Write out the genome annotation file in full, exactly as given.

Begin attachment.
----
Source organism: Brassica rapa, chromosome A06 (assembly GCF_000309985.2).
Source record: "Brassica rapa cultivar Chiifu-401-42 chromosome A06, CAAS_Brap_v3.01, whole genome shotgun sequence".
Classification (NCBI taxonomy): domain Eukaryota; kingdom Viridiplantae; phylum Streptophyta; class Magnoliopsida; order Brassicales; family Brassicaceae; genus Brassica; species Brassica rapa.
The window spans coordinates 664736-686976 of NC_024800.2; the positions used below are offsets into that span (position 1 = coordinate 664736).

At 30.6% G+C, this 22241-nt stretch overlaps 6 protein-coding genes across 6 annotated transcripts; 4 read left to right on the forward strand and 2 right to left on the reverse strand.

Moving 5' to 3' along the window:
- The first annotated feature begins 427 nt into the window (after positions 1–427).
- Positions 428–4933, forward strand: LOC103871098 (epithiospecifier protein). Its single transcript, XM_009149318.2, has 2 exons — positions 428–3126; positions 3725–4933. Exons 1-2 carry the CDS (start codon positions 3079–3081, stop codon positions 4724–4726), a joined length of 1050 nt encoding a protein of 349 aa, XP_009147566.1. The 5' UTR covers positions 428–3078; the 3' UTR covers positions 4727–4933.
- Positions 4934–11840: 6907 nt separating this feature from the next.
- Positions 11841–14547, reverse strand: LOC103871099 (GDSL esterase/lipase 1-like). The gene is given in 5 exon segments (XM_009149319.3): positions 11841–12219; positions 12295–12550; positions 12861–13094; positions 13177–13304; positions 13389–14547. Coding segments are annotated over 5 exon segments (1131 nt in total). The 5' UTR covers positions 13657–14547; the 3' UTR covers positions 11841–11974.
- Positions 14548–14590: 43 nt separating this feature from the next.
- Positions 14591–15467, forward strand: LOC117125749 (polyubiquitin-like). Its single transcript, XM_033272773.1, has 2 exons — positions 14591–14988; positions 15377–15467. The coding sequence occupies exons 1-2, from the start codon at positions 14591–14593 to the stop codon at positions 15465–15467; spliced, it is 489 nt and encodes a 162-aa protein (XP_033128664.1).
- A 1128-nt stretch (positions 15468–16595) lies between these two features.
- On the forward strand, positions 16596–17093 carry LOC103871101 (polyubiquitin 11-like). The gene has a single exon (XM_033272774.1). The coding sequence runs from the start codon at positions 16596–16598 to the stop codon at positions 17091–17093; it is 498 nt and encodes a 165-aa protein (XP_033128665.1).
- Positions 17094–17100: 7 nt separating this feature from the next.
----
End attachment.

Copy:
Source organism: Brassica rapa, chromosome A06 (assembly GCF_000309985.2).
Source record: "Brassica rapa cultivar Chiifu-401-42 chromosome A06, CAAS_Brap_v3.01, whole genome shotgun sequence".
Classification (NCBI taxonomy): domain Eukaryota; kingdom Viridiplantae; phylum Streptophyta; class Magnoliopsida; order Brassicales; family Brassicaceae; genus Brassica; species Brassica rapa.
The window spans coordinates 664736-686976 of NC_024800.2; the positions used below are offsets into that span (position 1 = coordinate 664736).

At 30.6% G+C, this 22241-nt stretch overlaps 6 protein-coding genes across 6 annotated transcripts; 4 read left to right on the forward strand and 2 right to left on the reverse strand.

Moving 5' to 3' along the window:
- The first annotated feature begins 427 nt into the window (after positions 1–427).
- Positions 428–4933, forward strand: LOC103871098 (epithiospecifier protein). Its single transcript, XM_009149318.2, has 2 exons — positions 428–3126; positions 3725–4933. Exons 1-2 carry the CDS (start codon positions 3079–3081, stop codon positions 4724–4726), a joined length of 1050 nt encoding a protein of 349 aa, XP_009147566.1. The 5' UTR covers positions 428–3078; the 3' UTR covers positions 4727–4933.
- Positions 4934–11840: 6907 nt separating this feature from the next.
- Positions 11841–14547, reverse strand: LOC103871099 (GDSL esterase/lipase 1-like). The gene is given in 5 exon segments (XM_009149319.3): positions 11841–12219; positions 12295–12550; positions 12861–13094; positions 13177–13304; positions 13389–14547. Coding segments are annotated over 5 exon segments (1131 nt in total). The 5' UTR covers positions 13657–14547; the 3' UTR covers positions 11841–11974.
- Positions 14548–14590: 43 nt separating this feature from the next.
- Positions 14591–15467, forward strand: LOC117125749 (polyubiquitin-like). Its single transcript, XM_033272773.1, has 2 exons — positions 14591–14988; positions 15377–15467. The coding sequence occupies exons 1-2, from the start codon at positions 14591–14593 to the stop codon at positions 15465–15467; spliced, it is 489 nt and encodes a 162-aa protein (XP_033128664.1).
- A 1128-nt stretch (positions 15468–16595) lies between these two features.
- On the forward strand, positions 16596–17093 carry LOC103871101 (polyubiquitin 11-like). The gene has a single exon (XM_033272774.1). The coding sequence runs from the start codon at positions 16596–16598 to the stop codon at positions 17091–17093; it is 498 nt and encodes a 165-aa protein (XP_033128665.1).
- Positions 17094–17100: 7 nt separating this feature from the next.